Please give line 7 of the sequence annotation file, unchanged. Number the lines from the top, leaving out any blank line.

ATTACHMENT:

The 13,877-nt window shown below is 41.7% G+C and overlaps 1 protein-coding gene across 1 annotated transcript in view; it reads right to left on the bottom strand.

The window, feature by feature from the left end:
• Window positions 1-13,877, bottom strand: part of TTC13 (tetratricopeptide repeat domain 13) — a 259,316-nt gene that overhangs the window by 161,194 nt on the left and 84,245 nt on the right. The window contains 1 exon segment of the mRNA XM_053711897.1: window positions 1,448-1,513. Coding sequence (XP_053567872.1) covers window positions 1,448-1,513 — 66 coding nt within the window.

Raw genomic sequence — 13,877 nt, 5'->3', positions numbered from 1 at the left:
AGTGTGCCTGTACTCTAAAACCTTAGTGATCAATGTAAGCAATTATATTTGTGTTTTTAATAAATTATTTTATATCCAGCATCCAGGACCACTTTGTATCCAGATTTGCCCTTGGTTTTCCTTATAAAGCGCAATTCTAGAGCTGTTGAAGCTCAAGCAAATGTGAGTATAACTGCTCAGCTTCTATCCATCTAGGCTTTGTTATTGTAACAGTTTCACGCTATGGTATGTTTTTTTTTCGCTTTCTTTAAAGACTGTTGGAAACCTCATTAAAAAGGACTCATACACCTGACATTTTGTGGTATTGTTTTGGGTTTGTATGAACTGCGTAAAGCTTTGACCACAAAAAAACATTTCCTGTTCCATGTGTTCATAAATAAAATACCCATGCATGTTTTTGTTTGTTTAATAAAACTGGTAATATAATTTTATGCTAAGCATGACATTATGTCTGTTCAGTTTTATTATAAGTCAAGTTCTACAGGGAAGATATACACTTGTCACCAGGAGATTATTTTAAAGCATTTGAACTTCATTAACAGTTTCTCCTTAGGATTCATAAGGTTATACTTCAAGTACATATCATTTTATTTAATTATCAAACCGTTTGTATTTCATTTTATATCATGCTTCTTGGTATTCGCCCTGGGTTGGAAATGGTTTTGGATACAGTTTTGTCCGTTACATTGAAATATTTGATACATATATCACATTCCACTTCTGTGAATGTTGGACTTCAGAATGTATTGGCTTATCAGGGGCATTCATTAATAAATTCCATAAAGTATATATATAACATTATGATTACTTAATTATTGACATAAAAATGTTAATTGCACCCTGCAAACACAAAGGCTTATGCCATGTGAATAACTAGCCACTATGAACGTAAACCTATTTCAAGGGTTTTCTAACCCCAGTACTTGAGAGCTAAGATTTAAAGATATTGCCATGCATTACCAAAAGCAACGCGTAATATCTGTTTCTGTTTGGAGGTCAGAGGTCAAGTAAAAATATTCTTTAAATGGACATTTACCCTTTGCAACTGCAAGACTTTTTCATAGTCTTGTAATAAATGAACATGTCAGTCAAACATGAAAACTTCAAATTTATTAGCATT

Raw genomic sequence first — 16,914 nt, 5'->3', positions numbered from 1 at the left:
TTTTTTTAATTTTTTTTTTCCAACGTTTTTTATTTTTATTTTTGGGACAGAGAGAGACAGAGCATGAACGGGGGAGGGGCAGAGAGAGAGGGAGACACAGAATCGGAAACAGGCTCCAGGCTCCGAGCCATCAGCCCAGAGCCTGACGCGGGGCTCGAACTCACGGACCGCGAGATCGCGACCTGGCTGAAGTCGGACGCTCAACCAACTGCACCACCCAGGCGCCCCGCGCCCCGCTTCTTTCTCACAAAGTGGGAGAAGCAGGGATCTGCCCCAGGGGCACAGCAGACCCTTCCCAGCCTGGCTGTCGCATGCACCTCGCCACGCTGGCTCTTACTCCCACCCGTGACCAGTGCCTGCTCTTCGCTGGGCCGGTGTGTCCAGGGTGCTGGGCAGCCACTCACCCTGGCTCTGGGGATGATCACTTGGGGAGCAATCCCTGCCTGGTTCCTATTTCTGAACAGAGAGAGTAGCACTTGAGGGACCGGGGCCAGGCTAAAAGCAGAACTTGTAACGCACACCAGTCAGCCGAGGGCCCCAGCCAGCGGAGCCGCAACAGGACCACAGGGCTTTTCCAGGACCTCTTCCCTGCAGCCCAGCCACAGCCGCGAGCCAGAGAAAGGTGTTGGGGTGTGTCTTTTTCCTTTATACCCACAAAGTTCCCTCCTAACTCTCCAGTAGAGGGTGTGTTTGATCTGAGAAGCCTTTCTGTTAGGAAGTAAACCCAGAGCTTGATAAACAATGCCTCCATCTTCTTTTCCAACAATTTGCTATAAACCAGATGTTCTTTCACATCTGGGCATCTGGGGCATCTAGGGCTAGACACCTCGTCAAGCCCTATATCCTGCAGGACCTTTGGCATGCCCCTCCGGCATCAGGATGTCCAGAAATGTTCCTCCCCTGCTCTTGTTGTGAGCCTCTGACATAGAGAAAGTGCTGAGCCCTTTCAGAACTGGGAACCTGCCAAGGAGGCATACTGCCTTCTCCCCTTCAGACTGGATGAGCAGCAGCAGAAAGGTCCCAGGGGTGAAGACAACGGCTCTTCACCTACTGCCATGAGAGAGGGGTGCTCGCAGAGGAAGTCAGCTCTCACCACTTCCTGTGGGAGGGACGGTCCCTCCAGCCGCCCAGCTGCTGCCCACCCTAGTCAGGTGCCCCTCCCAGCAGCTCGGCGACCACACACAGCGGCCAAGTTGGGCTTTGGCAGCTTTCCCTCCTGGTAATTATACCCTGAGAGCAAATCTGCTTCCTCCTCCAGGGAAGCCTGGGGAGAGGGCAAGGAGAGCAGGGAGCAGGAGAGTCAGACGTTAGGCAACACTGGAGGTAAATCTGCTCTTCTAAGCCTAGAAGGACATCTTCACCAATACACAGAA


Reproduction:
TTTTTTTAATTTTTTTTTTCCAACGTTTTTTATTTTTATTTTTGGGACAGAGAGAGACAGAGCATGAACGGGGGAGGGGCAGAGAGAGAGGGAGACACAGAATCGGAAACAGGCTCCAGGCTCCGAGCCATCAGCCCAGAGCCTGACGCGGGGCTCGAACTCACGGACCGCGAGATCGCGACCTGGCTGAAGTCGGACGCTCAACCAACTGCACCACCCAGGCGCCCCGCGCCCCGCTTCTTTCTCACAAAGTGGGAGAAGCAGGGATCTGCCCCAGGGGCACAGCAGACCCTTCCCAGCCTGGCTGTCGCATGCACCTCGCCACGCTGGCTCTTACTCCCACCCGTGACCAGTGCCTGCTCTTCGCTGGGCCGGTGTGTCCAGGGTGCTGGGCAGCCACTCACCCTGGCTCTGGGGATGATCACTTGGGGAGCAATCCCTGCCTGGTTCCTATTTCTGAACAGAGAGAGTAGCACTTGAGGGACCGGGGCCAGGCTAAAAGCAGAACTTGTAACGCACACCAGTCAGCCGAGGGCCCCAGCCAGCGGAGCCGCAACAGGACCACAGGGCTTTTCCAGGACCTCTTCCCTGCAGCCCAGCCACAGCCGCGAGCCAGAGAAAGGTGTTGGGGTGTGTCTTTTTCCTTTATACCCACAAAGTTCCCTCCTAACTCTCCAGTAGAGGGTGTGTTTGATCTGAGAAGCCTTTCTGTTAGGAAGTAAACCCAGAGCTTGATAAACAATGCCTCCATCTTCTTTTCCAACAATTTGCTATAAACCAGATGTTCTTTCACATCTGGGCATCTGGGGCATCTAGGGCTAGACACCTCGTCAAGCCCTATATCCTGCAGGACCTTTGGCATGCCCCTCCGGCATCAGGATGTCCAGAAATGTTCCTCCCCTGCTCTTGTTGTGAGCCTCTGACATAGAGAAAGTGCTGAGCCCTTTCAGAACTGGGAACCTGCCAAGGAGGCATACTGCCTTCTCCCCTTCAGACTGGATGAGCAGCAGCAGAAAGGTCCCAGGGGTGAAGACAACGGCTCTTCACCTACTGCCATGAGAGAGGGGTGCTCGCAGAGGAAGTCAGCTCTCACCACTTCCTGTGGGAGGGACGGTCCCTCCAGCCGCCCAGCTGCTGCCCACCCTAGTCAGGTGCCCCTCCCAGCAGCTCGGCGACCACACACAGCGGCCAAGTTGGGCTTTGGCAGCTTTCCCTCCTGGTAATTATACCCTGAGAGCAAATCTGCTTCCTCCTCCAGGGAAGCCTGGGGAGAGGGCAAGGAGAGCAGGGAGCAGGAGAGTCAGACGTTAGGCAACACTGGAGGTAAATCTGCTCTTCTAAGCCTAGAAGGACATCTTCACCAATACACAGAA